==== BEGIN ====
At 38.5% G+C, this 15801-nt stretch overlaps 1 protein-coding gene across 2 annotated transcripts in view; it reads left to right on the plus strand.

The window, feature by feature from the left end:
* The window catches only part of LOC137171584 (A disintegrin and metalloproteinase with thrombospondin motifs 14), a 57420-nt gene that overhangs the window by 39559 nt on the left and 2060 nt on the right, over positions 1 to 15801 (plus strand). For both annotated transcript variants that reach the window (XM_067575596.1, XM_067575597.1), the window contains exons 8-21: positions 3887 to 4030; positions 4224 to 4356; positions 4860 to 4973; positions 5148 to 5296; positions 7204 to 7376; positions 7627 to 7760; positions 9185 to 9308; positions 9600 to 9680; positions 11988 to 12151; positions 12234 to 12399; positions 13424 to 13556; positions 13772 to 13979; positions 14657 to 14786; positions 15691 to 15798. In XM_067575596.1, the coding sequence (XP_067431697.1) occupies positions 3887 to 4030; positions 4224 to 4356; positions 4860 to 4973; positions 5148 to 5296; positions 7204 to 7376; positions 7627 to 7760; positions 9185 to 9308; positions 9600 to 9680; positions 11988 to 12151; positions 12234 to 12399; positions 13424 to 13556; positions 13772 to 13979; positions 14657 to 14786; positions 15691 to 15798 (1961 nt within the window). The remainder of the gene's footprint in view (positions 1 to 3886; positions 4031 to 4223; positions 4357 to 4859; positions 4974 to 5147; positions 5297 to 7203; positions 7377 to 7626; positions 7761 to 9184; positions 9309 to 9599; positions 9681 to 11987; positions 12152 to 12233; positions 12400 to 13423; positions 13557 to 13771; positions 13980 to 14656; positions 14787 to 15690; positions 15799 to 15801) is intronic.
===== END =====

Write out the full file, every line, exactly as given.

At 38.5% G+C, this 15801-nt stretch overlaps 1 protein-coding gene across 2 annotated transcripts in view; it reads left to right on the plus strand.

The window, feature by feature from the left end:
* The window catches only part of LOC137171584 (A disintegrin and metalloproteinase with thrombospondin motifs 14), a 57420-nt gene that overhangs the window by 39559 nt on the left and 2060 nt on the right, over positions 1 to 15801 (plus strand). For both annotated transcript variants that reach the window (XM_067575596.1, XM_067575597.1), the window contains exons 8-21: positions 3887 to 4030; positions 4224 to 4356; positions 4860 to 4973; positions 5148 to 5296; positions 7204 to 7376; positions 7627 to 7760; positions 9185 to 9308; positions 9600 to 9680; positions 11988 to 12151; positions 12234 to 12399; positions 13424 to 13556; positions 13772 to 13979; positions 14657 to 14786; positions 15691 to 15798. In XM_067575596.1, the coding sequence (XP_067431697.1) occupies positions 3887 to 4030; positions 4224 to 4356; positions 4860 to 4973; positions 5148 to 5296; positions 7204 to 7376; positions 7627 to 7760; positions 9185 to 9308; positions 9600 to 9680; positions 11988 to 12151; positions 12234 to 12399; positions 13424 to 13556; positions 13772 to 13979; positions 14657 to 14786; positions 15691 to 15798 (1961 nt within the window). The remainder of the gene's footprint in view (positions 1 to 3886; positions 4031 to 4223; positions 4357 to 4859; positions 4974 to 5147; positions 5297 to 7203; positions 7377 to 7626; positions 7761 to 9184; positions 9309 to 9599; positions 9681 to 11987; positions 12152 to 12233; positions 12400 to 13423; positions 13557 to 13771; positions 13980 to 14656; positions 14787 to 15690; positions 15799 to 15801) is intronic.